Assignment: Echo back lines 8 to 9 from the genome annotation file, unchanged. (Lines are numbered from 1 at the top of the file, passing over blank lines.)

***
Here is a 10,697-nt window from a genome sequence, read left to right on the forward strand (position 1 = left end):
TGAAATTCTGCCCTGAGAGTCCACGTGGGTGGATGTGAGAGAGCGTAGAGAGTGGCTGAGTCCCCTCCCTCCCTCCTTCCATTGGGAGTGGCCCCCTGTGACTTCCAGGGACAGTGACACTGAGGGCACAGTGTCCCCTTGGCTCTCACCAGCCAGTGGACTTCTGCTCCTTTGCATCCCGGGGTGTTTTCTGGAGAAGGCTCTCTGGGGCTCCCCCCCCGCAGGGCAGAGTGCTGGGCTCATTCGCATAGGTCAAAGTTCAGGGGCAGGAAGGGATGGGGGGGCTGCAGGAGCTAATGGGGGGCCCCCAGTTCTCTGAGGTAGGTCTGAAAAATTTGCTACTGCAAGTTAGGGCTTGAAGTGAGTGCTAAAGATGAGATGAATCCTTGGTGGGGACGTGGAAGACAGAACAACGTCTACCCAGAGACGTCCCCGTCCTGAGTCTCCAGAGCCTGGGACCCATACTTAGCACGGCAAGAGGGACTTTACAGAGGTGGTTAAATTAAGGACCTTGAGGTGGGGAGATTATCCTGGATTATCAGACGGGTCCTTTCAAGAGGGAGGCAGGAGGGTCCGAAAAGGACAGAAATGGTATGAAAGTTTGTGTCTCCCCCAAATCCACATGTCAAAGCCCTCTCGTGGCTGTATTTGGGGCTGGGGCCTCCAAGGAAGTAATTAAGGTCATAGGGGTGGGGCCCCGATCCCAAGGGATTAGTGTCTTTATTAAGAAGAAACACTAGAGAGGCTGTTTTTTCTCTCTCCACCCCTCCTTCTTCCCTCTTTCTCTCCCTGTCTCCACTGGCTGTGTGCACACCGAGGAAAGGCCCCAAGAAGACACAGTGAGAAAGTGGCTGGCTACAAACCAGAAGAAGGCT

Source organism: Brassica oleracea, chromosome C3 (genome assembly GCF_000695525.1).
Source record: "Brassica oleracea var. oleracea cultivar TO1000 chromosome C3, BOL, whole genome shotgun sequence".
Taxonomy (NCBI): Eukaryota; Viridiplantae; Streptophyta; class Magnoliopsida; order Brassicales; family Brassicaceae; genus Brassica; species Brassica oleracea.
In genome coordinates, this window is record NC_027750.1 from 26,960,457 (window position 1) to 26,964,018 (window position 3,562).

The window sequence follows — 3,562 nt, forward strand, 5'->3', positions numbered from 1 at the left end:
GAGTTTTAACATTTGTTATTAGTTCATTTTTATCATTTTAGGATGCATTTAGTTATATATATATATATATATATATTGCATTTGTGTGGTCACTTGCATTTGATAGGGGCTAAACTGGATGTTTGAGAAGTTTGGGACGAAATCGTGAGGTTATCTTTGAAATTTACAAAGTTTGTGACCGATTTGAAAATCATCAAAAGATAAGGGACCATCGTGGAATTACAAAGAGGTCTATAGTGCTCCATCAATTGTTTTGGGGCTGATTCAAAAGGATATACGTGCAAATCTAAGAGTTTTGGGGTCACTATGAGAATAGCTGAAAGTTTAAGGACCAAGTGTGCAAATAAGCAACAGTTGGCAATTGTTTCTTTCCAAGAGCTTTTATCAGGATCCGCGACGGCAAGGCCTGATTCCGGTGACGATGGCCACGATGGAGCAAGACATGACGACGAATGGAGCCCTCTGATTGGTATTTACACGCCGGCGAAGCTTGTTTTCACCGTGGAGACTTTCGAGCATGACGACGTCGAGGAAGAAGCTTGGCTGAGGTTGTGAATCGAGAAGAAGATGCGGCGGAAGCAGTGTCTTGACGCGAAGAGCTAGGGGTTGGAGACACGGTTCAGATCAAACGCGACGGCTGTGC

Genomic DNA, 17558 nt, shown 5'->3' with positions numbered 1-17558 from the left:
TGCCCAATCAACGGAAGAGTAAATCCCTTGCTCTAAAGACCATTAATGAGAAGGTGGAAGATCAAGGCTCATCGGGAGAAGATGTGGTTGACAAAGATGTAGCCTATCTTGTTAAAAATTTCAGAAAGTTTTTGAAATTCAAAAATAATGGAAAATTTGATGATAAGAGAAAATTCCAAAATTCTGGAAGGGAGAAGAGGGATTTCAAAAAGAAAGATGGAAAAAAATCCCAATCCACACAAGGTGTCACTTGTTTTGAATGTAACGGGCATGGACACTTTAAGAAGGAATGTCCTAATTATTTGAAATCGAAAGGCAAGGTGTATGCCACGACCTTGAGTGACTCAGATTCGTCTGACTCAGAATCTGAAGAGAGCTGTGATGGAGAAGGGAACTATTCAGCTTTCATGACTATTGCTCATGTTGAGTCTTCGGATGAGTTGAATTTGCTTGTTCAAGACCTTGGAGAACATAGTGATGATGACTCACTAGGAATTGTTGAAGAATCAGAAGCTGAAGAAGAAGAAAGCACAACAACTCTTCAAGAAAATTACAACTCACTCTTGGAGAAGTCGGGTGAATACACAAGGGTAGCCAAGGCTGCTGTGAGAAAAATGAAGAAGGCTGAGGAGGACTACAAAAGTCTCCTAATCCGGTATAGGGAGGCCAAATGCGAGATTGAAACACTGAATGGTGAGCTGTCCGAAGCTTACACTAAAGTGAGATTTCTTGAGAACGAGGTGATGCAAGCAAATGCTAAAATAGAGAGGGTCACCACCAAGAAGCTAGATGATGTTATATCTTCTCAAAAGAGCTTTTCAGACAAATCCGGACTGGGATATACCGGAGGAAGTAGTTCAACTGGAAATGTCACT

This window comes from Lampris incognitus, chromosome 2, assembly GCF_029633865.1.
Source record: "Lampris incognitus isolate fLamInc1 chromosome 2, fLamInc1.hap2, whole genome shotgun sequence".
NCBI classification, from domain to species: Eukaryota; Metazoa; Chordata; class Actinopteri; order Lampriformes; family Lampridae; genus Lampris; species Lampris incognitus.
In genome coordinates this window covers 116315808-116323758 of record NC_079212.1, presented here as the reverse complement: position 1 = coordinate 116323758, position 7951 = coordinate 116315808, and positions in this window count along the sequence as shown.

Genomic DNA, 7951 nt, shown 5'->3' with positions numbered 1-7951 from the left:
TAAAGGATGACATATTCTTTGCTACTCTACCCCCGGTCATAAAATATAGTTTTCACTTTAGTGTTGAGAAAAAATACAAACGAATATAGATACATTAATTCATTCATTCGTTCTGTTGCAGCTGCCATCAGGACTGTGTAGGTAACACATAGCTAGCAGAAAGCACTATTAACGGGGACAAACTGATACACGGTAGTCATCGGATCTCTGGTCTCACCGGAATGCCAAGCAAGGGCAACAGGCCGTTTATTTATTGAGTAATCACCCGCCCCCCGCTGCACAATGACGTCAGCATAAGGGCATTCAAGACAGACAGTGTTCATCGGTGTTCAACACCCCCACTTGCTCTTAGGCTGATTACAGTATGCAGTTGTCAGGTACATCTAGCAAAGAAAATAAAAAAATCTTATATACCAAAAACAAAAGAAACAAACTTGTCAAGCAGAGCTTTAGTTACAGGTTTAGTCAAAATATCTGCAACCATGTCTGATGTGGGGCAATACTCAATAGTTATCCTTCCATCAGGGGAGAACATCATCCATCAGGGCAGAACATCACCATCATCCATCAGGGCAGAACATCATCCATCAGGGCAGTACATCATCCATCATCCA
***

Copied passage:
GAGTTTTAACATTTGTTATTAGTTCATTTTTATCATTTTAGGATGCATTTAGTTATATATATATATATATATATATTGCATTTGTGTGGTCACTTGCATTTGATAGGGGCTAAACTGGATGTTTGAGAAGTTTGGGACGAAATCGTGAGGTTATCTTTGAAATTTACAAAGTTTGTGACCGATTTGAAAATCATCAAAAGATAAGGGACCATCGTGGAATTACAAAGAGGTCTATAGTGCTCCATCAATTGTTTTGGGGCTGATTCAAAAGGATATACGTGCAAATCTAAGAGTTTTGGGGTCACTATGAGAATAGCTGAAAGTTTAAGGACCAAGTGTGCAAATAAGCAACAGTTGGCAATTGTTTCTTTCCAAGAGCTTTTATCAGGATCCGCGACGGCAAGGCCTGATTCCGGTGACGATGGCCACGATGGAGCAAGACATGACGACGAATGGAGCCCTCTGATTGGTATTTACACGCCGGCGAAGCTTGTTTTCACCGTGGAGACTTTCGAGCATGACGACGTCGAGGAAGAAGCTTGGCTGAGGTTGTGAATCGAGAAGAAGATGCGGCGGAAGCAGTGTCTTGACGCGAAGAGCTAGGGGTTGGAGACACGGTTCAGATCAAACGCGACGGCTGTGC

Genomic DNA, 17558 nt, shown 5'->3' with positions numbered 1-17558 from the left: